• examine the record of all decisions affecting retirement benefits made by a hearing officer submit nominations to the URS Board for the position of the executive director if that position is vacant
  • advise and counsel with the URS Board and the director on policies affecting members of the various systems administered by the office
  • perform other duties assigned to it by the URS Board

There is no stipend for this position. However, the URS Board may decide to reimburse council members for their travel and expenses when attending meetings.

UPEA encourages any retiree member who would like to be considered for this position to apply. You must be a current, active UPEA member. Interested individuals should apply by sending, faxing, or emailing a letter of intent as well as a resume no later than Sept. 1 to:


Attn: Mike

1000 W. Bellwood Lane

Murray, UT 84123

Email: Mike@upea.net

Fax: 801 264-8879

Retiree Minutes

May 2, 2017

Attending: Lonny and Mary Louise Arnell, Elaine Bonham, Mel Provost, Myrna and Lennis Anderson, Bob and Yvette Steele, Alene Schwei (UPEA staff), Norm Rentschler, Don and Vonda Bahr, Ron Velasquez, Pete Negus, Steven Dickson, James Stearns, Max Collotzi, Sheri Briggs, John L Rasmussen, Bruce Boggess, Gary Bowen, Leonard Michaelson and wife, and guests from CNS—Steve Love, senior vice president,  and Teresa Gordon, patient coordinator.

Lonny welcomed all, the pledge was recited, and lunch was served. The treasurer’s report was accepted. Alene reported the Legislative Interim Committee meetings would start on May 15.

Gary Introduced Steve Love and Teresa Gordon and they gave an explanation and report on the hospice program provided by Community Nursing Services (CNS). They explained how patients get on the program and the many facets of service provided.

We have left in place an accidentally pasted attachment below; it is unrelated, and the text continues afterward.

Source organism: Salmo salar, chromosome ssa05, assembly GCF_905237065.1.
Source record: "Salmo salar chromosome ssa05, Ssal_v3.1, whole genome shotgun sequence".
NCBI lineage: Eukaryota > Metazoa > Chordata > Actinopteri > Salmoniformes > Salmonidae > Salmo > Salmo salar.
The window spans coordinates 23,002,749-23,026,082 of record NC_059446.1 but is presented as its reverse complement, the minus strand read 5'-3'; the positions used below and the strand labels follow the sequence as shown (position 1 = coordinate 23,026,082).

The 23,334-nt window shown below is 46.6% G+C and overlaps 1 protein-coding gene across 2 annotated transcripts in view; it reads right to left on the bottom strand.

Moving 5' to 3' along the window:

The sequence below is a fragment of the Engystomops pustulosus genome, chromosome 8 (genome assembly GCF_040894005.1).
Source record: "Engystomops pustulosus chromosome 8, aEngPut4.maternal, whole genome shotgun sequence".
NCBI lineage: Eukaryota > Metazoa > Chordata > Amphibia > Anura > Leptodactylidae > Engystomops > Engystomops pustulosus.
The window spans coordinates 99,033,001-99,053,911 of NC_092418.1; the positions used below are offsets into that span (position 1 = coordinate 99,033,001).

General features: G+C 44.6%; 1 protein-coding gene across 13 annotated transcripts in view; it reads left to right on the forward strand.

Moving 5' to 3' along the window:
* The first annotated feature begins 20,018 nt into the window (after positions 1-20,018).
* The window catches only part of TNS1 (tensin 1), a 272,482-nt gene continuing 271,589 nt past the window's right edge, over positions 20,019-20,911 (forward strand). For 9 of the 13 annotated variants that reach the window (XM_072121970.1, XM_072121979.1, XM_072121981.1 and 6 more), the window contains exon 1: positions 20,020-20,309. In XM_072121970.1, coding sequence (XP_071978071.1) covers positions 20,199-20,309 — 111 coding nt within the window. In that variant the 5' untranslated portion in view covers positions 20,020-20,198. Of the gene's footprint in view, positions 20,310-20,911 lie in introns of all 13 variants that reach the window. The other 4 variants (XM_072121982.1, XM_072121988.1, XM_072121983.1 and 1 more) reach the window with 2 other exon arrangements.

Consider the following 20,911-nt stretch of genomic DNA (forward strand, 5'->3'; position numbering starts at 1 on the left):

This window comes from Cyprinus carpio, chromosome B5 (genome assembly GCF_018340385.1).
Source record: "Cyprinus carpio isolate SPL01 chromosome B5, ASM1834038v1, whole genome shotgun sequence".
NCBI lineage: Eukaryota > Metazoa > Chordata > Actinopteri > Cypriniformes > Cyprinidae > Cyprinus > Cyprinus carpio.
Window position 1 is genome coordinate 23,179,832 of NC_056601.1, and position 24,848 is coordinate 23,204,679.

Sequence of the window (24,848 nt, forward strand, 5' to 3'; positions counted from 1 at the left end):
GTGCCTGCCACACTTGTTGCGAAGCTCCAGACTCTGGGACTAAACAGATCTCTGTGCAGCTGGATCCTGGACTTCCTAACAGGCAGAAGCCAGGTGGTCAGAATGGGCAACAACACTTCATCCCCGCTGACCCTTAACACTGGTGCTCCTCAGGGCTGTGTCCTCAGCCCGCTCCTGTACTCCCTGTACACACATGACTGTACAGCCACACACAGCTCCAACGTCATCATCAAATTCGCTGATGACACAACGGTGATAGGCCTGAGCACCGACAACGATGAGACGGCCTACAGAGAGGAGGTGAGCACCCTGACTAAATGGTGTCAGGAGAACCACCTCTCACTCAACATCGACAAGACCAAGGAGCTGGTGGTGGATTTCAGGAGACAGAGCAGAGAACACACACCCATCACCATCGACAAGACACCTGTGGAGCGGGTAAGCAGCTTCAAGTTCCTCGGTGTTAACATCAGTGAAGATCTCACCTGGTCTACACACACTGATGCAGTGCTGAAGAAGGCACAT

The next meeting will be on June 6. Lonny is in charge of the program, which will be on investment counseling. We will not meet in July. The August meeting will be our summer social. It will be held on Aug. 1 at the Chuck-A-Rama, 12344 Minuteman Drive, Draper.

June 6, 2017

Attending: Lonny and Mary Louise Arnell, Elaine Bonham, James Sharp, Mel Provost, Lennis and Myrna Anderson, Max Collotzi, Sheri Briggs, Gus Garzarelli, Pete Negus, Norm Rentschler, Gary Bowen, Bruce Boggess. Gale Pace, Robert and Yvette Steele, Maurice Wells, and Alene Schwei (staff).

Lonnie welcomed those attending. The pledge was said and lunch was served.

The treasurer’s report was given. Approval of the minutes was postponed to the next meeting.

Max and Norm reported on the Advisory Council meeting heldJune 3.

Norm also encouraged members to join the standing committees of UPEA.

Alene introduced the newest UPEA staff member. She also reported that Mountainlands had changed the date of its September meeting to Sept 26. Because of this change, the Retirees District may not meet with them but will plan a September meeting on  Sept 12. More information will follow on this change.